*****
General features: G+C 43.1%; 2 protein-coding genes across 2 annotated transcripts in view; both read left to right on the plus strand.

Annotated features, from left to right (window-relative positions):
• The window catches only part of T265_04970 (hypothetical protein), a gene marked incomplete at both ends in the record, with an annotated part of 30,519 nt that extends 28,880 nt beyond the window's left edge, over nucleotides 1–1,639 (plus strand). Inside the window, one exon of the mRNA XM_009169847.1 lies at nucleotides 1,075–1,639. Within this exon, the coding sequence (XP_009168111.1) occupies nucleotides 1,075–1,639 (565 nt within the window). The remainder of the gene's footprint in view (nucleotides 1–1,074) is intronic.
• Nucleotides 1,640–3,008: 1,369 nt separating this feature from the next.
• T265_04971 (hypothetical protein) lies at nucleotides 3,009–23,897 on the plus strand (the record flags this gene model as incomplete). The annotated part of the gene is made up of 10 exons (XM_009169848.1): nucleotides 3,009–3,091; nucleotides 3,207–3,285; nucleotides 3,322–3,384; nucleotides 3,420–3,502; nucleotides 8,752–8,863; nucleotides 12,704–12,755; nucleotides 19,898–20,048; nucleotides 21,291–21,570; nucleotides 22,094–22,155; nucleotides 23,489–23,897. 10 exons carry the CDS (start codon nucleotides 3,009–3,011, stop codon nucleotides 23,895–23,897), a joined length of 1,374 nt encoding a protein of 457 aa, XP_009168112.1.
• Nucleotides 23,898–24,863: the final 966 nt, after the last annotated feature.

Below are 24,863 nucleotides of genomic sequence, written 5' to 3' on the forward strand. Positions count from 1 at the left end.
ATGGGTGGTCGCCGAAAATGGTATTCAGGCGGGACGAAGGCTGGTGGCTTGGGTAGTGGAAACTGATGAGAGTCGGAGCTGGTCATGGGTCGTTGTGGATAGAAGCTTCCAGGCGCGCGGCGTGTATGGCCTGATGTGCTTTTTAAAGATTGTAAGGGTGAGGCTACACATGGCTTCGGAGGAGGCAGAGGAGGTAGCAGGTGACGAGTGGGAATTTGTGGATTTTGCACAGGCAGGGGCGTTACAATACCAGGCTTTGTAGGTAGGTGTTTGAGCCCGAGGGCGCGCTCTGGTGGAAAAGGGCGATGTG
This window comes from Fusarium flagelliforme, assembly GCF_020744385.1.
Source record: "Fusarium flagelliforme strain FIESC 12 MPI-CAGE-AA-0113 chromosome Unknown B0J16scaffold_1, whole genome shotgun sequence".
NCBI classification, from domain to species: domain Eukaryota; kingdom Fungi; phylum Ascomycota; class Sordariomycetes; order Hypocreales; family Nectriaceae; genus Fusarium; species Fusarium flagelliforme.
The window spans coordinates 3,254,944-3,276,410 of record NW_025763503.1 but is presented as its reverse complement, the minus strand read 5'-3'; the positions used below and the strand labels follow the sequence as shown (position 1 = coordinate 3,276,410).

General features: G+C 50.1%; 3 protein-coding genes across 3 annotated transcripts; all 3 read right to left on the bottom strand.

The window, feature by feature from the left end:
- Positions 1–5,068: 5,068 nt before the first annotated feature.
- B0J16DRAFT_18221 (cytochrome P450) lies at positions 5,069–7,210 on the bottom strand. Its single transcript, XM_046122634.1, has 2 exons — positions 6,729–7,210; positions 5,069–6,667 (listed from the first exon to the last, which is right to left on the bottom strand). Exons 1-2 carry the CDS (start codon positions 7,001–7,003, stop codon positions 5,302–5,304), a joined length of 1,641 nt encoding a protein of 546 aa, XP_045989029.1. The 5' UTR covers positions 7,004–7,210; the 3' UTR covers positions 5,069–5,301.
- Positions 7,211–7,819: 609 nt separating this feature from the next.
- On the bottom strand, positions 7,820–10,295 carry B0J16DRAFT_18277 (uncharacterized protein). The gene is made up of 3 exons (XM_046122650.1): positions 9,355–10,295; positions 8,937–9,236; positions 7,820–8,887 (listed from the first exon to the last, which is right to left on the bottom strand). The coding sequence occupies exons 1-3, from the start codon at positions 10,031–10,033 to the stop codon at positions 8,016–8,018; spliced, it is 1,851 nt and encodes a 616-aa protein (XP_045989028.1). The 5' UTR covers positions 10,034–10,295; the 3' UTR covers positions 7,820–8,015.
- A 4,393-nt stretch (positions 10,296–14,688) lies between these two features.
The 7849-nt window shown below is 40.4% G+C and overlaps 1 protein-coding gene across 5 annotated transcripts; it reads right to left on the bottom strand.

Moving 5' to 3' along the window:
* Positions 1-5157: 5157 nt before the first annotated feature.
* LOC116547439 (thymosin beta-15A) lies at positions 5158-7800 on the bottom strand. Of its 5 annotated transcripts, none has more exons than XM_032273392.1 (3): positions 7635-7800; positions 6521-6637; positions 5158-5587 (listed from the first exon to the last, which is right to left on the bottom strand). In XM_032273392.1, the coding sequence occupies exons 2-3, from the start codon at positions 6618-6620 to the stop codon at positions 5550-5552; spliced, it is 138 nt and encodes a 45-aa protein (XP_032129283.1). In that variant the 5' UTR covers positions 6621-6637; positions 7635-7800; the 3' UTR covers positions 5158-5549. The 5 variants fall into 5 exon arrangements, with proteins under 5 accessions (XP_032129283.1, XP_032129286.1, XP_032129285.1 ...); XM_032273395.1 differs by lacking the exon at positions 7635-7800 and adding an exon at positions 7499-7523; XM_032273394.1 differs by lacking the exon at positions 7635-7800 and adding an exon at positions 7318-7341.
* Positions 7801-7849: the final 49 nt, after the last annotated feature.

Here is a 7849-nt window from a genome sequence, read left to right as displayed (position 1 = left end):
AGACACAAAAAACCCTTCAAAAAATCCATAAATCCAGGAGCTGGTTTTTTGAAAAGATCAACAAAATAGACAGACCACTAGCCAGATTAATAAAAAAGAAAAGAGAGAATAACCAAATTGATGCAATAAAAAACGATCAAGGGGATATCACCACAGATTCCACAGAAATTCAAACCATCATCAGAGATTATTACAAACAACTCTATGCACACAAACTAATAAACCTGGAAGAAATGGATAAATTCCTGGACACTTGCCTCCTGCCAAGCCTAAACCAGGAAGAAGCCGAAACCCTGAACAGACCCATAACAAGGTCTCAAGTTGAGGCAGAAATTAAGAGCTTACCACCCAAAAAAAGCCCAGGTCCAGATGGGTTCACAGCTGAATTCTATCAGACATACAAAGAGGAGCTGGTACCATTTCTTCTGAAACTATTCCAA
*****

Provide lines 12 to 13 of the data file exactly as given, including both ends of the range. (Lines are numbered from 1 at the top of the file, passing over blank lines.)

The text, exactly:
The window spans coordinates 3,254,944-3,276,410 of record NW_025763503.1 but is presented as its reverse complement, the minus strand read 5'-3'; the positions used below and the strand labels follow the sequence as shown (position 1 = coordinate 3,276,410).

General features: G+C 50.1%; 3 protein-coding genes across 3 annotated transcripts; all 3 read right to left on the bottom strand.